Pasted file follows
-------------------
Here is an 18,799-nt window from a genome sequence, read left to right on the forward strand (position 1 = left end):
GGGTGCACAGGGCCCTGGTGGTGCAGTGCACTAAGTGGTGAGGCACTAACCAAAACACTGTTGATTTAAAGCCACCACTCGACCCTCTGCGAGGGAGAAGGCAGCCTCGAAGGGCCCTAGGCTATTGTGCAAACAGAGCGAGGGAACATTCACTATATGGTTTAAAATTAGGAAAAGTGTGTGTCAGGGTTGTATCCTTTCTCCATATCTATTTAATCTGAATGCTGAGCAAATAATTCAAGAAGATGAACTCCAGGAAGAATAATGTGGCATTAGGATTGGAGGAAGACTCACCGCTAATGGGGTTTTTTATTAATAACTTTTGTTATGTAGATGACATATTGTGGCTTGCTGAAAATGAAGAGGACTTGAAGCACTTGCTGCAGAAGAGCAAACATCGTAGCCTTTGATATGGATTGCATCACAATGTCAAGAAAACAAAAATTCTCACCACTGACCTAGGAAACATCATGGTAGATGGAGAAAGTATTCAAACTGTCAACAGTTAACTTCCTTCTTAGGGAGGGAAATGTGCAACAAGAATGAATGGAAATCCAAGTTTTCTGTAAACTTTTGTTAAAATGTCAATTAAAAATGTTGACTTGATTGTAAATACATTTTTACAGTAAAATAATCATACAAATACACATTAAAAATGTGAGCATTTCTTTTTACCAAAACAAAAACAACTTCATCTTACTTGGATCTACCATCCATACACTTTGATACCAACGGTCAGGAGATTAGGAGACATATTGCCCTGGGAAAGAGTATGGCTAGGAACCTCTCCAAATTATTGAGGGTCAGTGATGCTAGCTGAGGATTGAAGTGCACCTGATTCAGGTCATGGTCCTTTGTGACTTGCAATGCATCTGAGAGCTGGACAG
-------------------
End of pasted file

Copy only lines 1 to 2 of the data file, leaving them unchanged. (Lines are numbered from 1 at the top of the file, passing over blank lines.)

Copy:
Here is an 18,799-nt window from a genome sequence, read left to right on the forward strand (position 1 = left end):
GGGTGCACAGGGCCCTGGTGGTGCAGTGCACTAAGTGGTGAGGCACTAACCAAAACACTGTTGATTTAAAGCCACCACTCGACCCTCTGCGAGGGAGAAGGCAGCCTCGAAGGGCCCTAGGCTATTGTGCAAACAGAGCGAGGGAACATTCACTATATGGTTTAAAATTAGGAAAAGTGTGTGTCAGGGTTGTATCCTTTCTCCATATCTATTTAATCTGAATGCTGAGCAAATAATTCAAGAAGATGAACTCCAGGAAGAATAATGTGGCATTAGGATTGGAGGAAGACTCACCGCTAATGGGGTTTTTTATTAATAACTTTTGTTATGTAGATGACATATTGTGGCTTGCTGAAAATGAAGAGGACTTGAAGCACTTGCTGCAGAAGAGCAAACATCGTAGCCTTTGATATGGATTGCATCACAATGTCAAGAAAACAAAAATTCTCACCACTGACCTAGGAAACATCATGGTAGATGGAGAAAGTATTCAAACTGTCAACAGTTAACTTCCTTCTTAGGGAGGGAAATGTGCAACAAGAATGAATGGAAATCCAAGTTTTCTGTAAACTTTTGTTAAAATGTCAATTAAAAATGTTGACTTGATTGTAAATACATTTTTACAGTAAAATAATCATACAAATACACATTAAAAATGTGAGCATTTCTTTTTACCAAAACAAAAACAACTTCATCTTACTTGGATCTACCATCCATACACTTTGATACCAACGGTCAGGAGATTAGGAGACATATTGCCCTGGGAAAGAGTATGGCTAGGAACCTCTCCAAATTATTGAGGGTCAGTGATGCTAGCTGAGGATTGAAGTGCACCTGATTCAGGTCATGGTCCTTTGTGACTTGCAATGCATCTGAGAGCTGGACAG